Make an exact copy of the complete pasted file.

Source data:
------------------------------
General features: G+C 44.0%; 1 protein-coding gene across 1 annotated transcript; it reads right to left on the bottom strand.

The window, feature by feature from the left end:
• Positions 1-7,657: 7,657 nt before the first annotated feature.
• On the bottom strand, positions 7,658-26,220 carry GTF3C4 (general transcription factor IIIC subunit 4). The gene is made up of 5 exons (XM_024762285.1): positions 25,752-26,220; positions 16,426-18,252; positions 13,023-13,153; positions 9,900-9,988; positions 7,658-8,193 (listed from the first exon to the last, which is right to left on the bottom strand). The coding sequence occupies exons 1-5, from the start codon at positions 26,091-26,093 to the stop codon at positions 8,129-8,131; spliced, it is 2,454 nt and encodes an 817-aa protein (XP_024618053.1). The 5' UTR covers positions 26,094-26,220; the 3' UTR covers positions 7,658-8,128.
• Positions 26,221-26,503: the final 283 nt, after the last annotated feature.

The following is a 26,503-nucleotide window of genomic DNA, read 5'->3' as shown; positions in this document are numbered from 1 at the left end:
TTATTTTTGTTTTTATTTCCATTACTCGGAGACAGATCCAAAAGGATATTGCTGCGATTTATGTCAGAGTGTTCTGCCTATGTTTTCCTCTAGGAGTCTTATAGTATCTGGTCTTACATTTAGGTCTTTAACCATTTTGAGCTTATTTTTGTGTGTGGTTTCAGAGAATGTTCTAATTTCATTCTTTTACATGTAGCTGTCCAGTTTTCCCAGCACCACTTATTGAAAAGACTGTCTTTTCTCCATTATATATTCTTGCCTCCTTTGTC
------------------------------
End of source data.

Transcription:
General features: G+C 44.0%; 1 protein-coding gene across 1 annotated transcript; it reads right to left on the bottom strand.

The window, feature by feature from the left end:
• Positions 1-7,657: 7,657 nt before the first annotated feature.
• On the bottom strand, positions 7,658-26,220 carry GTF3C4 (general transcription factor IIIC subunit 4). The gene is made up of 5 exons (XM_024762285.1): positions 25,752-26,220; positions 16,426-18,252; positions 13,023-13,153; positions 9,900-9,988; positions 7,658-8,193 (listed from the first exon to the last, which is right to left on the bottom strand). The coding sequence occupies exons 1-5, from the start codon at positions 26,091-26,093 to the stop codon at positions 8,129-8,131; spliced, it is 2,454 nt and encodes an 817-aa protein (XP_024618053.1). The 5' UTR covers positions 26,094-26,220; the 3' UTR covers positions 7,658-8,128.
• Positions 26,221-26,503: the final 283 nt, after the last annotated feature.

The following is a 26,503-nucleotide window of genomic DNA, read 5'->3' as shown; positions in this document are numbered from 1 at the left end:
TTATTTTTGTTTTTATTTCCATTACTCGGAGACAGATCCAAAAGGATATTGCTGCGATTTATGTCAGAGTGTTCTGCCTATGTTTTCCTCTAGGAGTCTTATAGTATCTGGTCTTACATTTAGGTCTTTAACCATTTTGAGCTTATTTTTGTGTGTGGTTTCAGAGAATGTTCTAATTTCATTCTTTTACATGTAGCTGTCCAGTTTTCCCAGCACCACTTATTGAAAAGACTGTCTTTTCTCCATTATATATTCTTGCCTCCTTTGTC